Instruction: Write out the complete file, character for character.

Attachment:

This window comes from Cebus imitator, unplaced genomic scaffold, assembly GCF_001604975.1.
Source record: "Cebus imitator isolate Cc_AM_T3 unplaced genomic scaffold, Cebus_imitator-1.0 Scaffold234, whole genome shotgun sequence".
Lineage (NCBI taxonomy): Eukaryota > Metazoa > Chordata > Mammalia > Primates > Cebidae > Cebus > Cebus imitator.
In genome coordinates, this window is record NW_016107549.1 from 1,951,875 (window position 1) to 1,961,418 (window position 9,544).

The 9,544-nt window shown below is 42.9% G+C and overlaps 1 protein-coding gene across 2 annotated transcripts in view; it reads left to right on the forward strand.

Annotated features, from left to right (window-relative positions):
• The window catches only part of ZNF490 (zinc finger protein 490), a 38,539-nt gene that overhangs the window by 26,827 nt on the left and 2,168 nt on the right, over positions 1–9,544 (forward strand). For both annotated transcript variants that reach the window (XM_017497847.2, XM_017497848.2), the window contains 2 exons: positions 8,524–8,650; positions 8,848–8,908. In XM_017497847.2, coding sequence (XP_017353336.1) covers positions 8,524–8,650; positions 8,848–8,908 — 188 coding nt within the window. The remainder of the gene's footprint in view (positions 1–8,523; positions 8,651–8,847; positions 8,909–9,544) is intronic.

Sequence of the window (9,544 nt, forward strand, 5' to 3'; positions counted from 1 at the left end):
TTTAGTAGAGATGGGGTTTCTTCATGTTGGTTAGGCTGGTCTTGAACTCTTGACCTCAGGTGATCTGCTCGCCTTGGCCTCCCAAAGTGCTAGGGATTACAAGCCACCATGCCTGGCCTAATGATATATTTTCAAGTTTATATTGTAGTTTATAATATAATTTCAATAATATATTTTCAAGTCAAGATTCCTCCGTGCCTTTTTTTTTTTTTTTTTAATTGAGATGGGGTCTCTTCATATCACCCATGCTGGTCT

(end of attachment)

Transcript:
This window comes from Cebus imitator, unplaced genomic scaffold, assembly GCF_001604975.1.
Source record: "Cebus imitator isolate Cc_AM_T3 unplaced genomic scaffold, Cebus_imitator-1.0 Scaffold234, whole genome shotgun sequence".
Lineage (NCBI taxonomy): Eukaryota > Metazoa > Chordata > Mammalia > Primates > Cebidae > Cebus > Cebus imitator.
In genome coordinates, this window is record NW_016107549.1 from 1,951,875 (window position 1) to 1,961,418 (window position 9,544).

The 9,544-nt window shown below is 42.9% G+C and overlaps 1 protein-coding gene across 2 annotated transcripts in view; it reads left to right on the forward strand.

Annotated features, from left to right (window-relative positions):
• The window catches only part of ZNF490 (zinc finger protein 490), a 38,539-nt gene that overhangs the window by 26,827 nt on the left and 2,168 nt on the right, over positions 1–9,544 (forward strand). For both annotated transcript variants that reach the window (XM_017497847.2, XM_017497848.2), the window contains 2 exons: positions 8,524–8,650; positions 8,848–8,908. In XM_017497847.2, coding sequence (XP_017353336.1) covers positions 8,524–8,650; positions 8,848–8,908 — 188 coding nt within the window. The remainder of the gene's footprint in view (positions 1–8,523; positions 8,651–8,847; positions 8,909–9,544) is intronic.

Sequence of the window (9,544 nt, forward strand, 5' to 3'; positions counted from 1 at the left end):
TTTAGTAGAGATGGGGTTTCTTCATGTTGGTTAGGCTGGTCTTGAACTCTTGACCTCAGGTGATCTGCTCGCCTTGGCCTCCCAAAGTGCTAGGGATTACAAGCCACCATGCCTGGCCTAATGATATATTTTCAAGTTTATATTGTAGTTTATAATATAATTTCAATAATATATTTTCAAGTCAAGATTCCTCCGTGCCTTTTTTTTTTTTTTTTTAATTGAGATGGGGTCTCTTCATATCACCCATGCTGGTCT